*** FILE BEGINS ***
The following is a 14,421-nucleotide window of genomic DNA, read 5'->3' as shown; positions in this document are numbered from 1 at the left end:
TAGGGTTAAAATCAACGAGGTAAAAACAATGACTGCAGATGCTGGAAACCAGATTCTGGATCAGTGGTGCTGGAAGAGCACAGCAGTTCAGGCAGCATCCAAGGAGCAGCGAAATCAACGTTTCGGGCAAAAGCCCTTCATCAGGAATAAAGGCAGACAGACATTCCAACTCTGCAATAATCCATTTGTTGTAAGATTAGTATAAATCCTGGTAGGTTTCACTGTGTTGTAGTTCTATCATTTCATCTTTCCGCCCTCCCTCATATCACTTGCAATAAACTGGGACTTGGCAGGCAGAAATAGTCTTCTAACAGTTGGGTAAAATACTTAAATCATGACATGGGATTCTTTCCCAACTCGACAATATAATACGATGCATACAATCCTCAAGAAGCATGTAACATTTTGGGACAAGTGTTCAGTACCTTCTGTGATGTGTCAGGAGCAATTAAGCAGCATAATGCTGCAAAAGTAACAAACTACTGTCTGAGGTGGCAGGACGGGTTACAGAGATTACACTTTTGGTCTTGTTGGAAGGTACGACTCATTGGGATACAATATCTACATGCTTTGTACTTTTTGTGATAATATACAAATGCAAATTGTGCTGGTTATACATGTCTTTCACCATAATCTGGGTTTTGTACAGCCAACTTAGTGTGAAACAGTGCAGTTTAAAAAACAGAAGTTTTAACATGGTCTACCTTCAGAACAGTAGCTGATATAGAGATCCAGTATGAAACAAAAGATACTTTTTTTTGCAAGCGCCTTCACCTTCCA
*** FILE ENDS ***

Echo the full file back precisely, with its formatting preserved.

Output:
The following is a 14,421-nucleotide window of genomic DNA, read 5'->3' as shown; positions in this document are numbered from 1 at the left end:
TAGGGTTAAAATCAACGAGGTAAAAACAATGACTGCAGATGCTGGAAACCAGATTCTGGATCAGTGGTGCTGGAAGAGCACAGCAGTTCAGGCAGCATCCAAGGAGCAGCGAAATCAACGTTTCGGGCAAAAGCCCTTCATCAGGAATAAAGGCAGACAGACATTCCAACTCTGCAATAATCCATTTGTTGTAAGATTAGTATAAATCCTGGTAGGTTTCACTGTGTTGTAGTTCTATCATTTCATCTTTCCGCCCTCCCTCATATCACTTGCAATAAACTGGGACTTGGCAGGCAGAAATAGTCTTCTAACAGTTGGGTAAAATACTTAAATCATGACATGGGATTCTTTCCCAACTCGACAATATAATACGATGCATACAATCCTCAAGAAGCATGTAACATTTTGGGACAAGTGTTCAGTACCTTCTGTGATGTGTCAGGAGCAATTAAGCAGCATAATGCTGCAAAAGTAACAAACTACTGTCTGAGGTGGCAGGACGGGTTACAGAGATTACACTTTTGGTCTTGTTGGAAGGTACGACTCATTGGGATACAATATCTACATGCTTTGTACTTTTTGTGATAATATACAAATGCAAATTGTGCTGGTTATACATGTCTTTCACCATAATCTGGGTTTTGTACAGCCAACTTAGTGTGAAACAGTGCAGTTTAAAAAACAGAAGTTTTAACATGGTCTACCTTCAGAACAGTAGCTGATATAGAGATCCAGTATGAAACAAAAGATACTTTTTTTTGCAAGCGCCTTCACCTTCCA